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David Denton
David's Review Corner, May 2007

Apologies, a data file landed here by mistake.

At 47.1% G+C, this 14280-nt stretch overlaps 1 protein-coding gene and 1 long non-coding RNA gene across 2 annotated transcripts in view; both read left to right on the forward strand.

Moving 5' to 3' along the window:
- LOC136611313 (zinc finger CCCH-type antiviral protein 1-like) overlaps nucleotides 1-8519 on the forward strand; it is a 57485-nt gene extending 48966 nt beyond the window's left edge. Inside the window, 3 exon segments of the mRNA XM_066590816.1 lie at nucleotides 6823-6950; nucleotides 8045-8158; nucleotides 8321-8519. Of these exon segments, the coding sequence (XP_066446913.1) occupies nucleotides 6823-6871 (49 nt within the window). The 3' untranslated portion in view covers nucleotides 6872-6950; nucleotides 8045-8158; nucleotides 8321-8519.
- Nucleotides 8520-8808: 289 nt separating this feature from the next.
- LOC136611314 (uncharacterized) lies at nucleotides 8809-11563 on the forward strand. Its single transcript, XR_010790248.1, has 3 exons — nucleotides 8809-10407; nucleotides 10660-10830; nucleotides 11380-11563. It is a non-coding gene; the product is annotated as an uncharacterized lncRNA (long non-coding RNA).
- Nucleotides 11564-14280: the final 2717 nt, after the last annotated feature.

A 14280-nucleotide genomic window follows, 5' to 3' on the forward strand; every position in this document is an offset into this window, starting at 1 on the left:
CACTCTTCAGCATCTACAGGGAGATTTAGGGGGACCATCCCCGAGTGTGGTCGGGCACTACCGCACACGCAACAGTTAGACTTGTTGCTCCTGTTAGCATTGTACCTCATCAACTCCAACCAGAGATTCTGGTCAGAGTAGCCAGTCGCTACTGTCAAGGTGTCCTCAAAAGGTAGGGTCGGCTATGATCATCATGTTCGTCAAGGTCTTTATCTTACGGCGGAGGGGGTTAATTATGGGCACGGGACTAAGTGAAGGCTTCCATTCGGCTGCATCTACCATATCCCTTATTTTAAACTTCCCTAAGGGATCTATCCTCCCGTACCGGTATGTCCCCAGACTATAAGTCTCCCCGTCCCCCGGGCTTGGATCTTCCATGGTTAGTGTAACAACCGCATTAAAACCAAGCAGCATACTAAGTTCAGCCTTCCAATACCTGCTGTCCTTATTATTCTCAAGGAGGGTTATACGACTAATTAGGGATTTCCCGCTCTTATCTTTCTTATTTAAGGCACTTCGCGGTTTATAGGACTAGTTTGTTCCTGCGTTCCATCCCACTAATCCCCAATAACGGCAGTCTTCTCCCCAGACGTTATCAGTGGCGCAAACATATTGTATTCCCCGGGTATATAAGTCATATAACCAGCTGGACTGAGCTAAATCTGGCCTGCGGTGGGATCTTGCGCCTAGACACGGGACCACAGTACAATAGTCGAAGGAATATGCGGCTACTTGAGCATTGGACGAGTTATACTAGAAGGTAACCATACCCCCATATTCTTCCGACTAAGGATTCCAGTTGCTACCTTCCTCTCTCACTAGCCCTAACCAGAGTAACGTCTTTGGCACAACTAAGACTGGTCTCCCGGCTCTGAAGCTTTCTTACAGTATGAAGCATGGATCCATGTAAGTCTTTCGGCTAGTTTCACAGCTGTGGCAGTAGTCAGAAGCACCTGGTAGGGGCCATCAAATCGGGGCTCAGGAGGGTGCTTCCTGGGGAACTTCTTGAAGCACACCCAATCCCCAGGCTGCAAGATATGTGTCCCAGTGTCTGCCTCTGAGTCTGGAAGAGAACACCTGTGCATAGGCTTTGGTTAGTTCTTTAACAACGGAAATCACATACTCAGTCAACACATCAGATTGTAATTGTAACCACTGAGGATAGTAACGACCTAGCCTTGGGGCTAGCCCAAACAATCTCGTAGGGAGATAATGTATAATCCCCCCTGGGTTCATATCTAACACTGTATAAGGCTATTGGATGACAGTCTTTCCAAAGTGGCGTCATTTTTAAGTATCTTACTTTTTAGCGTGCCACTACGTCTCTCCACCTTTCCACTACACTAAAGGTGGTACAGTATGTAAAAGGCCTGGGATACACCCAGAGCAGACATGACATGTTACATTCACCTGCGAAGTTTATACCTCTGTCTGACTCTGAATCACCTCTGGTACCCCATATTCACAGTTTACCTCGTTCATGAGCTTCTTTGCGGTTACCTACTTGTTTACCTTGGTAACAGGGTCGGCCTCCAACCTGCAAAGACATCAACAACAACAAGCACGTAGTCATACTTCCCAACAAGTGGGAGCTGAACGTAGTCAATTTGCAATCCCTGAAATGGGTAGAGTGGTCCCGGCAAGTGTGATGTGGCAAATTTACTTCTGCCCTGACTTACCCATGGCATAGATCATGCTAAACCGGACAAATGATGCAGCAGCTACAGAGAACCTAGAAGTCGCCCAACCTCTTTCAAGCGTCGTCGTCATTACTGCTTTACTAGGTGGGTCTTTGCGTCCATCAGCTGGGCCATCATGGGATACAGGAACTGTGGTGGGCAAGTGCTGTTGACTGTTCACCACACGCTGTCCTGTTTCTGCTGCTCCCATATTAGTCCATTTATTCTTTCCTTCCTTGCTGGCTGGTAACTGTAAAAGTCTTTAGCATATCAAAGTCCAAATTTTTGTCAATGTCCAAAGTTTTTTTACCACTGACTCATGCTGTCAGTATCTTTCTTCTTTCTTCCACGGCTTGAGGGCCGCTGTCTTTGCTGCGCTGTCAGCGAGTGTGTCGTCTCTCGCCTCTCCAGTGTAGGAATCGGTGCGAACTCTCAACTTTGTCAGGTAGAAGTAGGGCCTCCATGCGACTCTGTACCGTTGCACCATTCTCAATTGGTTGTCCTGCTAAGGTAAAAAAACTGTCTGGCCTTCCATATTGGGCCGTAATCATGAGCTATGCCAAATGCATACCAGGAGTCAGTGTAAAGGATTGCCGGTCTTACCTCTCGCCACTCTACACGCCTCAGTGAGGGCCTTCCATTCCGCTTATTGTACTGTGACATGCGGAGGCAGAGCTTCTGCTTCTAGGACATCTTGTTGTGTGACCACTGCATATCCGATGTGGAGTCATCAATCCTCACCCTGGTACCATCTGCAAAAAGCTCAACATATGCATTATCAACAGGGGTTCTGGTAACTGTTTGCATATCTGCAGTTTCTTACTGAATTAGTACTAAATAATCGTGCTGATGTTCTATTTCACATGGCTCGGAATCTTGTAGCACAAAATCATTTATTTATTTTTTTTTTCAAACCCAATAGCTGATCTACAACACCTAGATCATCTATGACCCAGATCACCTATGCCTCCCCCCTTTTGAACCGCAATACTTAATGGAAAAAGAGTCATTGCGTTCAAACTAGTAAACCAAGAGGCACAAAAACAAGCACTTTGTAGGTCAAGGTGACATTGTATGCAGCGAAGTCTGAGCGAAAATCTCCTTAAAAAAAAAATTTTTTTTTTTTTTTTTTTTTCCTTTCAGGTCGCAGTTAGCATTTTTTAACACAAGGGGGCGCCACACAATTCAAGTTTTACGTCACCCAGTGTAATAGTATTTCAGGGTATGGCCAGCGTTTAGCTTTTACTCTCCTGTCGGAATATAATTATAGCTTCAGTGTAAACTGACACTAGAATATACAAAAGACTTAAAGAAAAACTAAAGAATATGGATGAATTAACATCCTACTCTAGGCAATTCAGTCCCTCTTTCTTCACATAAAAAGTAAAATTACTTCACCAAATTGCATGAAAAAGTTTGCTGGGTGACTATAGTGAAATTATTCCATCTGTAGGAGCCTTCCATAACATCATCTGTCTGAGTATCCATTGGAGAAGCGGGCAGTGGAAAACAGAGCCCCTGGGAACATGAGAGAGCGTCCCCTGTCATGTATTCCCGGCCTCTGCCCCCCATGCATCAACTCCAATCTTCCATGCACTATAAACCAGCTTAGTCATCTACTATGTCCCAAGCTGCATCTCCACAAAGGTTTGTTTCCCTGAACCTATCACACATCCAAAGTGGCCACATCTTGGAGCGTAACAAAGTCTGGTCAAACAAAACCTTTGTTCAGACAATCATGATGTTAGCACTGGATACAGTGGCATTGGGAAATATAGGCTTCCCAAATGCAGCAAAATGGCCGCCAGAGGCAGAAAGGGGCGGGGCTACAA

Born in Copenhagen in 1805, Johan Peter Emilius Hartmann - not to be confused with many other Hartmanns - was to live to the first year of the 20th century, and was composing well into his eighties, by which time he had become a central figure in Danish music. Yet he was self-taught, mixing his life as a civil servant with a highly productive output of music that eventually arrived at several hundred scores. That he became largely locked into a post-Beethoven idiom, with Schumann hovering in the background, places his music stylistically in a generation before its actual date of composition. As an orchestrator he owed much to Spohr, though as this disc shows he was a highly skilled practitioner. If his music has fallen from the concert repertoire, the reason must rest with the fact that his thematic material - that is always totally pleasing - does not always lodge in the memory. Probably best to start at track 8, Hakon Jarl, the sinister and quiet opening dragging you into a red-blooded score that would happily stand comparison as the Danish equivalent to Dvorak's tone-poems. For me the slight disappointment must be the choral singing in Volvens Spadom, the tone quality not perfectly focused. They do not have a massive role and the orchestral playing throughout is superb. Excellent sound quality.

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